• Tidying up
  • Social engagement
  • Completing projects
  • Loving kindness
  • Meditation 
  • Trumpet
  • Spanish
  • Photo a day
  • Social engagement 
  • Blog building 
  • Epic lunches
  • Spirituality
  • Excellent spouse month
  • Excellent parent month
  • SLP research
  • Activism
  • Health
  • Beauty/self care maintenance (flossing, using moisturizer, etc)
  • Community building
  • Singing
  • Completing episode 1 of a serial killers piece I’ve had in my head for like 10 years 
  • Finishing the manuscript of the kid’s book I’ve had in my head for years
  • Listening to new (to me) music 
  • Developing recurring features for my blog (I.e. random fact Friday, ask a religious person…)
  • Being in nature

At the beginning of each month, I will announce the month’s practice , its rules and what book I will be reading to support the practice.

This project is gigantic in some ways… it’s a commitment to 12 resolutions and 300+ days of dedicated activity… but I’ve built in flexibility, release valves and preemptive forgiveness. And I might accomplish incredible things. Or I won’t. Let’s see what happens!

Want to practice with me? Let’s be friends and support each other! Follow this blog or email me at or follow me on Instagram @sincerelyimitated and hashtag #practiceproject

maybe that’s what you should do.


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My whole life, whenever I have heard about someone with a job that seemed remotely interesting, entertaining or meaningful, I have had an impulse thought pop up that says something like, “Maybe that’s what you should do.” The last two years or so, that impulse has slowly begun to lose power. Now, my thought process goes “Maybe that’s what you should do. But people who do those things have to be accountable. They make mistakes and have to answer for them. They have to deal with unhappy people. They have to deal with failure. They have to deal with the minutiae of their job that seems to have nothing to do with the fundamental goal of their work. Why don’t you, instead of considering that someone else has it better, luxuriate in the freedom of casual interest? Enjoy some carefree dabbling? Take up a research project with complete permission to chuck it all the second it gets boring or tedious?”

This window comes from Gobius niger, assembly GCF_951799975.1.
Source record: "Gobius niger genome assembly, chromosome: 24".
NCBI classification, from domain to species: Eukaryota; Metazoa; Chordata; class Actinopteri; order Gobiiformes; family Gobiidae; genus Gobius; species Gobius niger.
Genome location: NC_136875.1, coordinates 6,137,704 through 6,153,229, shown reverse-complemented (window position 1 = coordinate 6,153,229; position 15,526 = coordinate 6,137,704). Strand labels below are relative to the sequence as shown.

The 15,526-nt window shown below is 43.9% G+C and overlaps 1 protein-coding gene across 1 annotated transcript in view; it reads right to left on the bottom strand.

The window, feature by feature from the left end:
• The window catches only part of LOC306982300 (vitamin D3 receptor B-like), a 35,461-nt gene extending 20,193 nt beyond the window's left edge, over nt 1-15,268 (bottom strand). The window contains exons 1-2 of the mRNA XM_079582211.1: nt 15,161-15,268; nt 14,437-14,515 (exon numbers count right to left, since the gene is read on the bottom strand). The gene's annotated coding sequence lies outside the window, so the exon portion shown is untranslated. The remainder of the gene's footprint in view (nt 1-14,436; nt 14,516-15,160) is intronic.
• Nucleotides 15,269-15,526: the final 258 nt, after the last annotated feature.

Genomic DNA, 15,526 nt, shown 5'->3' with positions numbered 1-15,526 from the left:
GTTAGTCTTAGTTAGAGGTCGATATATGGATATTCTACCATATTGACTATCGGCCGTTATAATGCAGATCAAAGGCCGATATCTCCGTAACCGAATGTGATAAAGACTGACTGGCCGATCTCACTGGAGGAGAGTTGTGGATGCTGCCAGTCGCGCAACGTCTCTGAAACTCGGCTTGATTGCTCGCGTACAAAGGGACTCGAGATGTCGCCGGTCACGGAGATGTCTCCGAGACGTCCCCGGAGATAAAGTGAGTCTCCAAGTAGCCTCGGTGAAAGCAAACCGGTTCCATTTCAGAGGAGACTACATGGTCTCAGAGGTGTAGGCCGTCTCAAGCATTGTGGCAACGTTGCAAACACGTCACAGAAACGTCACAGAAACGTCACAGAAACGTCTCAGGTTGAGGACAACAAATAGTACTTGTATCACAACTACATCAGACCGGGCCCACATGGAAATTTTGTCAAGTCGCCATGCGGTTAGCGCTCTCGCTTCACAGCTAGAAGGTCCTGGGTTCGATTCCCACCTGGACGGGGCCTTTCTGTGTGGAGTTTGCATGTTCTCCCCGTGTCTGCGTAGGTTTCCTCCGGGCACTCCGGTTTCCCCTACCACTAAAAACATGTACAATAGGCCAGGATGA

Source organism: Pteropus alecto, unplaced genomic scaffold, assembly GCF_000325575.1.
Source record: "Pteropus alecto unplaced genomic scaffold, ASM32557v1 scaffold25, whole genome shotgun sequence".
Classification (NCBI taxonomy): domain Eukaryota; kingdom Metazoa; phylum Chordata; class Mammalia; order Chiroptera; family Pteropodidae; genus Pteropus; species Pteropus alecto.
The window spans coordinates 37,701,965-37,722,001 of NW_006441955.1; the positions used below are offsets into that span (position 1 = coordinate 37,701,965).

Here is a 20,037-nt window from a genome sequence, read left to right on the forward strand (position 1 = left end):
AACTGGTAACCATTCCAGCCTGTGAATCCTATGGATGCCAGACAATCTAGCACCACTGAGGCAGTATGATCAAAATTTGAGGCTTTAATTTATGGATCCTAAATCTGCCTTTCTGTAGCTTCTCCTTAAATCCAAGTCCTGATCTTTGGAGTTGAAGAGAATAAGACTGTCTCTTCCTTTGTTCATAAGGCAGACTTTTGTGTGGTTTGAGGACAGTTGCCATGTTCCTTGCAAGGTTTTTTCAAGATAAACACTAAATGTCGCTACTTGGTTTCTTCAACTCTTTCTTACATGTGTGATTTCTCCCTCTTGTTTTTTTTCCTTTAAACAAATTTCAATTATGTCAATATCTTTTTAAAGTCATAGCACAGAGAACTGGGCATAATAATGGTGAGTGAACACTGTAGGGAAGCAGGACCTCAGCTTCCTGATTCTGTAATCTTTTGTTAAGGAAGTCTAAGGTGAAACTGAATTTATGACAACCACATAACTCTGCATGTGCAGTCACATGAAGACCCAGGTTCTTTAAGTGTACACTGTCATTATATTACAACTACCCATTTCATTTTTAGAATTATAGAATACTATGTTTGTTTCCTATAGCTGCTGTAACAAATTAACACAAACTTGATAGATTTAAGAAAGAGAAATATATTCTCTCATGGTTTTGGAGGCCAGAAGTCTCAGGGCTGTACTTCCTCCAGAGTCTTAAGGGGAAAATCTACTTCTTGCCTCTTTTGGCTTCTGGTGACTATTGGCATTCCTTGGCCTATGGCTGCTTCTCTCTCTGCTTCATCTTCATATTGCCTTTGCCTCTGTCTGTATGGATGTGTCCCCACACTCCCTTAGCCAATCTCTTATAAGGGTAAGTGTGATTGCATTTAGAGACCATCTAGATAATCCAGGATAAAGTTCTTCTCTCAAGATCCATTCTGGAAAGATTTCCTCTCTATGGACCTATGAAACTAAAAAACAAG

I would say that’s progress. Or maybe it’s just getting old. I guess those two things are the same thing.

people are worried. people are working.


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People aren’t doing their jobs. People are doing their jobs. People are mad about whether people are doing their jobs or not. People are worried about whether or not they’re doing their own jobs. People are worried about whether people think they aren’t doing their own jobs. People are worried that their jobs are unimportant. People are worried that their jobs are really important but that they are incompetent at their jobs. People are worried that they’re in the wrong job. People are worried they will never know what the right job is or if they’ll never have time in their lives to find out what the right job is. People are worried that they worry about their job too much and that they should spend more time living their real lives- the part of their lives that does not involve their job. People worry that there is no part of their life that does not involve their job. People worry that, on their deathbed, they will regret how much time they spent at their job or how much time they spent worrying about their job or how much time they spent worrying about how much they worried about their job. People think it’s their job to worry. People worry that if they’re not worried about their job, it means they’re not doing their job or doing their job enough.

Does anybody not worry about their work? What would that be like? To not be concerned with what occupies their time…

Would anything be worth doing if it wasn’t something to worry about? If there is anything to be done, isn’t there also worry to be had if it is not done or not done right?

Worry precedes work. Work precedes worry.

hiking with a toddler in the rain


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Keeping watch over a toddler in public spaces requires you to be in fight-or-flight mode most of the time and it’s evolutionary and probably good for your kid. It just sucks for you.

That said, I got to have the moment today when it started raining on the hiking trail and I stretched my arms out and tilted my head to the sky, letting the rain hit my face. It was just a moment, but I closed my eyes. When I opened my eyes, my son was watching me, smiling.

Hiking with a toddler (much like doing anything else with a toddler) requires some patience. He wanted to stop every few feet to investigate a pinecone or a stick or to see if he could see the running water he was hearing.  He can run fast enough that I have to jog to keep up with him, but on the trail today, he took a very slow pace. He also wanted to investigate the tunnel and the mosaic garden that wasn’t on our way. I kept reminding myself to follow his example and pay more attention. Not fair that I had to pee the whole time though. It might have been easier if I could just go in my pants like he does.